12. I used to regret my tendency toward procrastination. More recently I’ve come to accept my procrastination as a writer is really me allowing my brain to puzzle through all the possibilities more or less on mute. To keep it from getting me in trouble–and specifically to prevent it from causing me to “miss” deadlines, I just give myself a firm deadline BEFORE the one provided by my editors. And then I let myself take as long as I need to get revved up and meet my internal deadline. It works. I now work in bright, frenzied bursts. For my freelance journalism, it also means that my hourly rate is higher because I spend less time in front of the computer.

    Loved you post. Hope to see you in San Jose!

    Liked by 1 person

    • I’ve found that some gifted folks think that the incubation process is procrastination. I wonder if that’s what you’re describing. Maybe your “getting revved up” is part of your creative process. In that case, you aren’t procrastinating. You’re just working on it in your mind. Does that sound right? Perhaps you should bill for your internal-time!

      I’m enjoying your blog! Would love to meet at the conference. Thanks for sharing your thoughts.


      • Yes, exactly. For writers, I think that is OFTEN part of the process but we feel shamed for it, especially in the beginning of our careers.

        I laughed at the internal time quip, yet I find my clearest, most interesting sentences pop into my head at the most bizarre times. If I trust that process, I actually have a “freer” schedule. If I chain myself to my desk, it doesn’t flow.

        See you soon!

        Liked by 1 person

  13. I procrastinated in reading this because you point things out about myself that I’d rather ignore and think about later. Or never. 🙂 I stared at the open tab on my computer long enough that I finally decided to face the music. Your posts clearly illuminate what it is like to be gifted. You not only make me take a look at myself, but the kids I am lucky enough to work with. In this case, you made me realize I need to cut them a bit of slack, especially since I use exactly the same avoidance tactics. 🙂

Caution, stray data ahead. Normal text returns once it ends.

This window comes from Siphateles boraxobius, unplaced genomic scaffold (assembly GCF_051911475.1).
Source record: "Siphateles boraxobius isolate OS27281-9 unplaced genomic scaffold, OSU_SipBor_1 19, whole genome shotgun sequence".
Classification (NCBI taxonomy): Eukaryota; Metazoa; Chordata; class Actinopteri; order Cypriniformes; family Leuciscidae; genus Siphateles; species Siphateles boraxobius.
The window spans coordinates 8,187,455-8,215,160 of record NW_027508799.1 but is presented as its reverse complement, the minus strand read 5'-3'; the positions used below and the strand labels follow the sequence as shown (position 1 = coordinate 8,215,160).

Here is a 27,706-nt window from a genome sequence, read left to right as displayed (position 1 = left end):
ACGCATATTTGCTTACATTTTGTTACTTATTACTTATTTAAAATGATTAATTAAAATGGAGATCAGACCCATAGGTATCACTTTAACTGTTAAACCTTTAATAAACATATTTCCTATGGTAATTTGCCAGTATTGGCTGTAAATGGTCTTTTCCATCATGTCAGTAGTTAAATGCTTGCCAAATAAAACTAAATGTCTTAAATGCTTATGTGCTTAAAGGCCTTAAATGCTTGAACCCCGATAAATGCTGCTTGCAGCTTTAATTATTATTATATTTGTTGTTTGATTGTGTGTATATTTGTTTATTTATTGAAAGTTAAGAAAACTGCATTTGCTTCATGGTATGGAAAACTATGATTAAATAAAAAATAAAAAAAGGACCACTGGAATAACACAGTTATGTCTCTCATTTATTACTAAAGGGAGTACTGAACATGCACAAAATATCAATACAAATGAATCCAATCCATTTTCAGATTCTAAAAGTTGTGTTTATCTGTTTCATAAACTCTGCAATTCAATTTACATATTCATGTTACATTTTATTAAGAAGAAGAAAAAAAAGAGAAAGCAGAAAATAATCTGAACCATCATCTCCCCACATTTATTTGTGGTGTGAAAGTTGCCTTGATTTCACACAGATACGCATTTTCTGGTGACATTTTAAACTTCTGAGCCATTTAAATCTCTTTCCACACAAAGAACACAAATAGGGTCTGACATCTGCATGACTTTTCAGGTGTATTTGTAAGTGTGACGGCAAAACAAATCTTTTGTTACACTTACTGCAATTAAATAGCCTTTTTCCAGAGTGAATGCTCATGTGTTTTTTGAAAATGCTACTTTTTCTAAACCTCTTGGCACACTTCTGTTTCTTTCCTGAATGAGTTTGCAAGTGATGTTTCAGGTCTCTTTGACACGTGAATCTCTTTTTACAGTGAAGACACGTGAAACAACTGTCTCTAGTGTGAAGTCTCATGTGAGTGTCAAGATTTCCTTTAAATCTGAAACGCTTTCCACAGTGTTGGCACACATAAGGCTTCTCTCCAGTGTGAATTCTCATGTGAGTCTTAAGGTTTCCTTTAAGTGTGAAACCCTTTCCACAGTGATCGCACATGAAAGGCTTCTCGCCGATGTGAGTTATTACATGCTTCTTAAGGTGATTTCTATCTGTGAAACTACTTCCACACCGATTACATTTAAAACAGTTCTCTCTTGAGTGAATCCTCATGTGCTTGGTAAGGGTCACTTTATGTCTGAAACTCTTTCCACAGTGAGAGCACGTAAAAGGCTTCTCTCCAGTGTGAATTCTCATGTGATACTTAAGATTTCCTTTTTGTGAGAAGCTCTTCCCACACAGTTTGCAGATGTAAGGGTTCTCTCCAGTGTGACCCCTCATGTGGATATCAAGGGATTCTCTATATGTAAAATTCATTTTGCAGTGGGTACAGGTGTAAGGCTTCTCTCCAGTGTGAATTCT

Liked by 1 person

  14. Procrastinate or percolate? A lot of work can happen on a project while I’m procrastinating. It just may not be visible.

    Liked by 2 people

    • Percolating is not procrastinating! I just responded to a comment about the same thing. (see above). I think percolating is an active process where you’re actually working on something. You just might not be producing the product. Do you agree? I may have to elaborate on that in a future post. Can I use your “procrastinate or percolate” phrase? 🙂 Thanks Susan.

      Liked by 1 person

      • You can certainly use it…my percolation process often involves a “not actually thinking about it” period where I hope my subconscious mind is forwarding things toward an eventual Eureka! moment 😉

        Liked by 1 person

  15. I am of the “I could do assignments for school at the last minute and still get an A. Now I don’t know how not to do things at the last minute” and “I never learned how to take one step at a time or prioritize so I get overwhelmed by tasks” variety of procrastinator and I still fight with it a lot. Now that I am older, I’m better at breaking projects into more manageable pieces and at encouraging myself to focus, but I have also gotten better at putting my energy, wherever possible, into work and activities I don’t need to talk myself into. It is definitely still an issue though, so thank you for this post.